Publication - Research and analysis

Coronavirus (COVID-19): modelling the epidemic (issue no. 71)

Latest findings in modelling the COVID-19 epidemic in Scotland, both in terms of the spread of the disease through the population (epidemiological modelling) and of the demands it will place on the system, for example in terms of health care requirement.

Coronavirus (COVID-19): modelling the epidemic (issue no. 71)
Technical Annex

Technical Annex

Epidemiology is the study of how diseases spread within populations. One way we do this is using our best understanding of the way the infection is passed on and how it affects people who catch it to create mathematical simulations. Because people who catch Covid-19 have a relatively long period in which they can pass it on to others before they begin to have symptoms, and the majority of people infected with the virus will experience mild symptoms, this "epidemiological modelling" provides insights into the epidemic that cannot easily be measured through testing e.g. of those with symptoms, as it estimates the total number of new daily infections and infectious people, including those who are asymptomatic or have mild symptoms.

Modelling also allows us to make short-term forecasts of what may happen with a degree of uncertainty. These can be used in health care and other planning. The modelling in this research findings is undertaken using different types of data which going forward aims to both model the progress of the epidemic in Scotland and provide early indications of where any changes are taking place.

The delivery of the vaccination programme will offer protection against severe disease and death. The modelling includes assumptions about compliance with restrictions and vaccine take-up. Work is still ongoing to understand how many vaccinated people might still spread the virus if infected. As Covid-19 is a new disease there remain uncertainties associated with vaccine effectiveness. Furthermore, there is a risk that new variants emerge for which immunisation is less effective.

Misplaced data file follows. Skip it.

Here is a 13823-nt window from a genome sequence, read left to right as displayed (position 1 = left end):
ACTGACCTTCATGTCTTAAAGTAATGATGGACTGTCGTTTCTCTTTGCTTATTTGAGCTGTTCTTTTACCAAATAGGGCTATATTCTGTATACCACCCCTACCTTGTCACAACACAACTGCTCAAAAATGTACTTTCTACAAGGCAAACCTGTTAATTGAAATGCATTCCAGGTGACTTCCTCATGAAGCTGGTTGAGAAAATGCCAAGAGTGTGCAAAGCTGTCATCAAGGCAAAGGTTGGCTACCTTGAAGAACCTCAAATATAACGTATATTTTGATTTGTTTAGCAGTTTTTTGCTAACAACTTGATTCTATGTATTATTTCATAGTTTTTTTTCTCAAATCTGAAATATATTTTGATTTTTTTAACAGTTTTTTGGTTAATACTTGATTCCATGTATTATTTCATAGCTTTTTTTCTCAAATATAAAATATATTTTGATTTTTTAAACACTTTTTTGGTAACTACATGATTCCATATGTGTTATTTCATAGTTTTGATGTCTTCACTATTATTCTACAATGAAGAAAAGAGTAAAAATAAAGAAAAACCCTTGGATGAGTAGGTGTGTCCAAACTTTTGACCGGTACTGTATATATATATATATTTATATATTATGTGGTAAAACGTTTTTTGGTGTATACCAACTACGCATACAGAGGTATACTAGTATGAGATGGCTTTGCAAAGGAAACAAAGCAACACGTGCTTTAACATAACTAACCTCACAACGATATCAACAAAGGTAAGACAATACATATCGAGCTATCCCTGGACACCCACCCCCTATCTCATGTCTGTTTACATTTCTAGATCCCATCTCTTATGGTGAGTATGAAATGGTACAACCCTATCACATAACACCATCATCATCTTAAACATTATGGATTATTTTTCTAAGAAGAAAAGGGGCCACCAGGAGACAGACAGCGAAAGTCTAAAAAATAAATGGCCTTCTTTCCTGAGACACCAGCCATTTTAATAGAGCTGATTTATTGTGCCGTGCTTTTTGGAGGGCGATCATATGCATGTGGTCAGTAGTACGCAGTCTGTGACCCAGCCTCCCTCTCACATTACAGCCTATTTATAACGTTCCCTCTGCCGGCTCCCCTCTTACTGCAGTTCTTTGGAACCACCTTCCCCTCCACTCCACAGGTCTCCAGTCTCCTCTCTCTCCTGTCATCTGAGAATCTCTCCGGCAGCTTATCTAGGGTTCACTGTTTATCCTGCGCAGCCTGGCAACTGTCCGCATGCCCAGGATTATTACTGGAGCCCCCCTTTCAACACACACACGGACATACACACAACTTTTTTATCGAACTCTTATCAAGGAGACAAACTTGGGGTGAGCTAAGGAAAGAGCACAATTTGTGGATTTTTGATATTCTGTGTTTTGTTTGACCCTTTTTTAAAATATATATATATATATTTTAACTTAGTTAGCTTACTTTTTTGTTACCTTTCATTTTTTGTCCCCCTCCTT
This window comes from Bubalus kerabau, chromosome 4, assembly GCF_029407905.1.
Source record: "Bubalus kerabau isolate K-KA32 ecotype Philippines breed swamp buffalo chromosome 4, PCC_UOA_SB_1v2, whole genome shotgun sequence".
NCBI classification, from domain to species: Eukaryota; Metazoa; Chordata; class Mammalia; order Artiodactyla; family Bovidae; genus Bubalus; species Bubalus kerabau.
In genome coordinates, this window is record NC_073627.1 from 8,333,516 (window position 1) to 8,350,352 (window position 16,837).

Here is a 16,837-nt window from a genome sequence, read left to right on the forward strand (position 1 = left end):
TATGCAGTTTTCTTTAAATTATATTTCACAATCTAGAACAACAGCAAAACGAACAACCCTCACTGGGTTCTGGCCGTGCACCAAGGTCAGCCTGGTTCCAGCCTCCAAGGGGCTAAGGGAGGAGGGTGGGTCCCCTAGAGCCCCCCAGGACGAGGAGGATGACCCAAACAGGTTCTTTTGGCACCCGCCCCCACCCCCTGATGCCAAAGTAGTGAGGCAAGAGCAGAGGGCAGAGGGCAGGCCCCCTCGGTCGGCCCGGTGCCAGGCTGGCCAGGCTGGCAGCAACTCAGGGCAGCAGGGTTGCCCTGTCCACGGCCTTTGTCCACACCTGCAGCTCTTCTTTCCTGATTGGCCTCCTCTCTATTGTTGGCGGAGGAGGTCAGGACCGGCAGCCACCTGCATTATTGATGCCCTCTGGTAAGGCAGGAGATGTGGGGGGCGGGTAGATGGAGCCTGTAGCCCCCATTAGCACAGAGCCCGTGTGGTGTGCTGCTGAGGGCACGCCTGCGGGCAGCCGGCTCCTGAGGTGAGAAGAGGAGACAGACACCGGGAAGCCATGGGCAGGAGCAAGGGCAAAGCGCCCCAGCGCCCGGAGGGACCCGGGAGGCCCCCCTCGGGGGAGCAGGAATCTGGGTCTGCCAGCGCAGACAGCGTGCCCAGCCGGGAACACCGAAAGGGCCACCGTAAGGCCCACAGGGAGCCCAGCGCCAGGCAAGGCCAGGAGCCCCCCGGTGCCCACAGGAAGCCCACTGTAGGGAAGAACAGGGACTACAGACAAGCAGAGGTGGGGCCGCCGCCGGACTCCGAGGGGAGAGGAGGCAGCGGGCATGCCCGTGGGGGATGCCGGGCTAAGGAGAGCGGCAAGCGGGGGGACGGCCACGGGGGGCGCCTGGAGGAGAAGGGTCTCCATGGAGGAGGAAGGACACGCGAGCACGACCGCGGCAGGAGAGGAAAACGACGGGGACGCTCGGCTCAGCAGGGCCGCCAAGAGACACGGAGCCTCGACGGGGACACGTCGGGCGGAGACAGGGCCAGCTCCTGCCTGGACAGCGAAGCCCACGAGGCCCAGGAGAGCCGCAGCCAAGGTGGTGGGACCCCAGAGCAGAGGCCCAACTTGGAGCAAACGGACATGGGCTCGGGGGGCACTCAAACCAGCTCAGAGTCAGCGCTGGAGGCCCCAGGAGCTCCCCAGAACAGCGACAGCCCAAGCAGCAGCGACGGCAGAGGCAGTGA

How the modelling compares to the real data as it emerges

The following charts show the history of our modelling projections in comparison to estimates of the actual data. The infections projections were largely accurate during October to mid-December 2020 and from mid‑January 2021 onwards. During mid-December 2020 to mid‑January 2021, the projections underestimated the number of infections, due to the unforeseen effects of the new variant.

Figure 19. Infections projections versus actuals, for historical projections published between one and two weeks before the actual data came in.

A combination line and scatter graph comparing infections projections against actuals.

Hospital bed projections have generally been more precise than infections estimates due to being partially based on already known information about numbers of current infections, and number of people already in hospital. The projections are for number of people in hospital due to Covid-19, which is slightly different to the actuals, which are number of people in hospital within 28 days of a positive Covid-19 test.

Figure 20. Hospital bed projections versus actuals, for historical projections published between one and two weeks before the actual data came in.

A combination line and scatter graph comparing hospital bed occupancy projections against actuals.

As with hospital beds, ICU bed projections have generally been more precise than infections. The projections are for number of people in ICU due to Covid-19. The actuals are number of people in ICU within 28 days of a positive Covid-19 test up to 20 January 2021, after which they include people in ICU over the 28 day limit.

Figure 21. ICU bed projections versus actuals, for historical projections published between one and two weeks before the actual data came in.